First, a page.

The Angel Gabriel, at the beginning of the Gospel according to St. Luke, is sent to make two announcements—the first to the priest Zachary in Jerusalem, and the other to the Virgin Mary in Nazareth, both of whom are told that they will soon become the parents of children miraculously conceived. Now, among the several points of resemblance between these two stories is the detail that both Zachary and Mary, upon receiving this message, requested some sort of explanation from Gabriel.
It is at this point that the two accounts go in quite different directions. To Mary’s request Gabriel gives an adequate and very reassuring response, whereas Zachary’s request is not only denied, but he is punished for even asking it!
The difference between the two cases is not hard to discern. Mary’s question—“How can this be, since I do not know a man?”—is actually a request for further instruction. Since she is a virgin, and Gabriel is telling her she is about to become a mother, Mary really does need more information. Her question to Gabriel means something like, “Tell me what I am supposed to do.” There is no arrogance here, nor doubt. On the contrary, Mary’s attitude is summed up in her final words to Gabriel: “Behold, the handmaid of the Lord, be it done unto me according to your word.”
Such is clearly not the case with Zachary. His question is not a request for further instruction but for an explanation: “How shall I know this? For I am an old man, and my wife is well advanced in years.” To ask “how shall I know?” does not convey a spirit of faith and obedience, but a spirit of skepticism. Indeed, “how shall I know?” is entirely an epistemological question. Even as he offers incense in God’s house, Zachary is a cultivated doubter.
The gravity of Zachary’s doubt is rendered more obvious if we consider it in contrast to Abraham’s response to an identical promise. Both married to women beyond childbearing years, Abraham and Zachary were each told that his wife would bear him a son. These sons would be “children of promise,” conceived by God’s special intervention. Zachary very well knew the story of Abraham, but still he insisted, “How shall I know this?”
In punishment for such arrogance, Zachary is struck speechless for the next nine months and eight days, thus given an opportunity to ponder the serious nature of his offense. He must repent. If he is to become a fit father for John the Baptist, than whom “there is no one greater among those born of women,” Zachary has much to learn about the ways of God.
Until he repents, the doubting Zachary strikes one as the “thoroughly modern man,” far less concerned with what he knows than with how he can know it. Burdened with an excessive, even morbid preoccupation with the psychology of knowledge, modern man no longer seems sure of knowing anything at all. In this respect, Zachary bears some resemblance to Descartes, the philosopher chiefly responsible for introducing the intentional, systematic cultivation of doubt as the basis of the philosophical pursuit. Doubting everything possible to doubt, Descartes concluded that he knew for certain only that he was thinking, and from his thinking he went on to demonstrate (but only to himself!) his existence. He arrived, that is, at the Self, the first single reality not subject to doubt.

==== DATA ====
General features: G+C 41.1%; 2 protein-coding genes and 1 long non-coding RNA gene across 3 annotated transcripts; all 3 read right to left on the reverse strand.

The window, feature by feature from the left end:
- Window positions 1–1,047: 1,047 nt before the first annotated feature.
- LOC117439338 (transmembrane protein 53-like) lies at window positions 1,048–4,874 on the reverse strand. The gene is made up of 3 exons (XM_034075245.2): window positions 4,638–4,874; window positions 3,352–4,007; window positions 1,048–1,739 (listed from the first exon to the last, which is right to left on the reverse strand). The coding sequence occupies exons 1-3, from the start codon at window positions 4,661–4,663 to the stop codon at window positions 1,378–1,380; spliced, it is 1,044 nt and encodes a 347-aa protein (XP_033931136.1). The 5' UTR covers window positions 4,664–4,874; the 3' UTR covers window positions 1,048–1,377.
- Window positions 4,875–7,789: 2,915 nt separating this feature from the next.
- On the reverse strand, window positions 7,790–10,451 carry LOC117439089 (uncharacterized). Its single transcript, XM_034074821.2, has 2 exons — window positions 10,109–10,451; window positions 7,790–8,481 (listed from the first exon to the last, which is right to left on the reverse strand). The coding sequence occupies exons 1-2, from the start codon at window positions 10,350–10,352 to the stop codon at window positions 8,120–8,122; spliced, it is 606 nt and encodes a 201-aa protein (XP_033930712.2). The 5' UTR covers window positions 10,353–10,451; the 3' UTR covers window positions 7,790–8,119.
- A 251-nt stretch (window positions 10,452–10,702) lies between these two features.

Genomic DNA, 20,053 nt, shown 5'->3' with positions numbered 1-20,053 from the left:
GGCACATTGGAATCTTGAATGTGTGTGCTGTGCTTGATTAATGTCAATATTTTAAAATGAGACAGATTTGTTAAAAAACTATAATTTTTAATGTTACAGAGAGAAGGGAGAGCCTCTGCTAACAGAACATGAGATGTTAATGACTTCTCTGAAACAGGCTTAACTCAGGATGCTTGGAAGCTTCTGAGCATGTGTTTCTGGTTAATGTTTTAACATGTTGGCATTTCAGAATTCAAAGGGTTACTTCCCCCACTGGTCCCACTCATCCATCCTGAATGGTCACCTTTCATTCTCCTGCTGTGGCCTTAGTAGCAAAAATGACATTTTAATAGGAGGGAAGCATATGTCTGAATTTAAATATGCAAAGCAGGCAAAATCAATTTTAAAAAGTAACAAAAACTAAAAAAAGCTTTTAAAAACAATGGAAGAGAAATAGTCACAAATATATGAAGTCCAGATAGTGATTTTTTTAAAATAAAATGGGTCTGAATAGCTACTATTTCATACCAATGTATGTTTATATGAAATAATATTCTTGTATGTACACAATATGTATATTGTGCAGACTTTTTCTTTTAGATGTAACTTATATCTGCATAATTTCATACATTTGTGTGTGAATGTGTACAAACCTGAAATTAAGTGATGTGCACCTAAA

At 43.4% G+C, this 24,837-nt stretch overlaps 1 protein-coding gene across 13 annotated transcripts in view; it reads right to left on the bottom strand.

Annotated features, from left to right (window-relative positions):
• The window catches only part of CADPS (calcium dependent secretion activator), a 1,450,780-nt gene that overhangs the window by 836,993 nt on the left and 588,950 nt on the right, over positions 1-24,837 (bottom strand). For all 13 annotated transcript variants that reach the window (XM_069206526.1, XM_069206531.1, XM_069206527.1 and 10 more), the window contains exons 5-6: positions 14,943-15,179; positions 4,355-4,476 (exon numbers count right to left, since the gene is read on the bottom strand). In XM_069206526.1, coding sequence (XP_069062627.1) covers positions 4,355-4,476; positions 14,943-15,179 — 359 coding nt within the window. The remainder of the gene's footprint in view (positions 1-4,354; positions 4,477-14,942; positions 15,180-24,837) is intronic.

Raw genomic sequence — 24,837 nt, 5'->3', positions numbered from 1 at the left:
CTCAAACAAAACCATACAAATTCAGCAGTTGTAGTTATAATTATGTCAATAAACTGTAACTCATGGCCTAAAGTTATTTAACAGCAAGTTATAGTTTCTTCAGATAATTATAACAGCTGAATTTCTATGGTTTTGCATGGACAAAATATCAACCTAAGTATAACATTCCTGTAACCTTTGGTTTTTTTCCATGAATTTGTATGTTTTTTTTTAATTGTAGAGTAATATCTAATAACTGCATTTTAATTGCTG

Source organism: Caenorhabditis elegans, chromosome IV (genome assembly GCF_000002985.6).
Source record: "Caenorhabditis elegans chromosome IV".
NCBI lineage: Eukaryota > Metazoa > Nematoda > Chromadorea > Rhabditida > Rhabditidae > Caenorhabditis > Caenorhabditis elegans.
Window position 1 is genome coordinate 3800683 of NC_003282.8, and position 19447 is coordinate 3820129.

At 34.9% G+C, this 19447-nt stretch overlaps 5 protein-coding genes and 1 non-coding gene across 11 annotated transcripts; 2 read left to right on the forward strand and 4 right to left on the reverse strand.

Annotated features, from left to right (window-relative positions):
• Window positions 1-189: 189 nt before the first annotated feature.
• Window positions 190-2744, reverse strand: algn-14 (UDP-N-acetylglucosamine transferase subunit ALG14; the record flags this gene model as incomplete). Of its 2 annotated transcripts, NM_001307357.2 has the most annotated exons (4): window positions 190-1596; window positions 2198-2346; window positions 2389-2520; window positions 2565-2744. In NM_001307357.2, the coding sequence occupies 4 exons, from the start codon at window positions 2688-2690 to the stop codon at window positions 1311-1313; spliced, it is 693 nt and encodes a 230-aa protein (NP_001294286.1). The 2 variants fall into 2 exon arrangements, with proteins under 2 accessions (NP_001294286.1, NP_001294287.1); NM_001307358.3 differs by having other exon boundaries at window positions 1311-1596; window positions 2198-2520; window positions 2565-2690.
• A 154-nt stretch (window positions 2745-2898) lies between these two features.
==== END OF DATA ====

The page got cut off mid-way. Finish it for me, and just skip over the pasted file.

In the nearly four centuries since Descartes began this reductionist path, we have been living in what is called the modern world, where the question “how shall I know?” receives answers progressively smaller, age after age. Once modern man accepted sustained, systematic doubt as the proper philosophical procedure, there could be no end to the business, because everything can be doubted. The very Self, which Descartes had thought to prove by his thinking, was soon put in doubt by the thinking of Hume, and eventually Nietzsche would suggest that the Self might be only a product of thought. And so it goes to this day. A snake that began by swallowing its tail is currently munching on its brain.
In this respect the silence imposed on Zachary may serve as a parabolic warning to modern man, because the relentlessly doubting mind must finish by asserting nothing at all. Zachary may start as a Cartesian, but Gabriel reduces him to a Deconstructionist. Indeed so, for the doubt that begins by destroying faith must end by destroying reason.
Patrick Henry Reardon is pastor of All Saints Antiochian Orthodox Church in Chicago, Illinois. He is the author of Christ in the Psalms, Christ in His Saints, and The Trial of Job (all from Conciliar Press). He is a senior editor of Touchstone.
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